FIG. 1.—

Evolution of the Ca2+ signaling ‘toolkit’ at the origin of animals. Left, Choanoflagellates, single-celled and colony-forming eukaryotes, appear to contain an extensive Ca2+ signaling ‘toolkit’ conserved in metazoans, including homologues of various types of Ca2+ channels, ATPases, and exchangers (blue). Right top, ionotropic glutamate receptors (GluR), TRPP, CatSper and gap junction channels (yellow) are found in the eumetazoan lineage (cnidarian–bilaterian). Right bottom, ryanodine receptors (RyRs) are present in bilaterians (purple). The black arrows indicate the directions of Ca2+ fluxes across the membranes. Exchangers not only primarily mediate Ca2+ efflux but can also induce Ca2+ influx under certain conditions. Gap junctions allow the rapid bidirectional passage of Ca2+ between adjacent cells. Color version of figure 1 is available as supplementary figure S1 (Supplementary Material online).

The presence of homologues of the Orai channel subunit and the STIM Ca2+ sensor in M. brevicollis provides the first evidence that store-operated Ca2+ entry could operate in unicellular organisms. This observation suggests that store-operated Ca2+ entry represents a primordial Ca2+ entry pathway. Choanoflagellate Orai possesses the intragenic repeat patterns and critical residues identified in multicellular animals (Cai 2007b). Similar to non-Chordata STIM molecules (Cai 2007a), choanoflagellate STIM contains a single N-terminal EF-hand domain and a sterile alpha motif (SAM) domain in the ER lumen, a single transmembrane segment (TMS), and a cytoplasmic coiled coil domain but lacks a C-terminal Lys-rich tail. Although store-operated Ca2+ entry has been implicated in few yeast studies (Parekh and Putney 2005), we did not find any homologues of Orai proteins in currently available yeast and plant genomes (data not shown). Therefore, store-operated Ca2+ entry mediated by Orai and STIM proteins likely belongs to evolutionary novelties that arose before the origin of Metazoa.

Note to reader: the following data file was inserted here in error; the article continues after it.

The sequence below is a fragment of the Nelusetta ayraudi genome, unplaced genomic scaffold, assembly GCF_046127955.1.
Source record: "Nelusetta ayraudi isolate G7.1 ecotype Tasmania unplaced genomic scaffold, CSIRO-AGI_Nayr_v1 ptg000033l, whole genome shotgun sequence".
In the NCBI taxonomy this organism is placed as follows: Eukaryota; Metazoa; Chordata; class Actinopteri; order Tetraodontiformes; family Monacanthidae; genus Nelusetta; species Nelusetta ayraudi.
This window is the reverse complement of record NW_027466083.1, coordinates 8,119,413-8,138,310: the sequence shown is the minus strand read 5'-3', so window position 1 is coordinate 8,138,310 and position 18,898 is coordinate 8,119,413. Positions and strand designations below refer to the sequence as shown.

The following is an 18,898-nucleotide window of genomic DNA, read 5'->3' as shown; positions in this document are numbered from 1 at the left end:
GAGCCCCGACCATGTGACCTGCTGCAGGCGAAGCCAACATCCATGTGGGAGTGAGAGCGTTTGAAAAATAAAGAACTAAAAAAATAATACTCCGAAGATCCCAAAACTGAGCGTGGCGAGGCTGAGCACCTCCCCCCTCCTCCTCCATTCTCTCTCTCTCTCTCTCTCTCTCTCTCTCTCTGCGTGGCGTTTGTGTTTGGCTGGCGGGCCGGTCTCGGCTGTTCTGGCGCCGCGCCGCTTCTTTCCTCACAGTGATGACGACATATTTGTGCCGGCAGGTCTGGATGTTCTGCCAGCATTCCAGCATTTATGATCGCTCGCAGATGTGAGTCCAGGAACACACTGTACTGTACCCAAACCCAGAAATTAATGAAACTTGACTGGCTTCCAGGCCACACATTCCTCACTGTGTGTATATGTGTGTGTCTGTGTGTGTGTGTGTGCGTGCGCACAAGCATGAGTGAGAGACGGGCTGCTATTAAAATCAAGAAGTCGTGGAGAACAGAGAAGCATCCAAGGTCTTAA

Six mammalian protein families of TRP channels regulate cellular responses to diverse stimuli such as mechanical stretch, temperature, osmolarity, chemical compounds, and second messengers (Nilius et al. 2007). We identified in M. brevicollis homologues of 5 mammalian TRP channel families, including TRPC, TRPV, TRPM, TRPML, and TRPA (fig. 1). Coexistence of such diverse TRP channel homologues may render M. brevicollis sensitive to changes in various environmental conditions.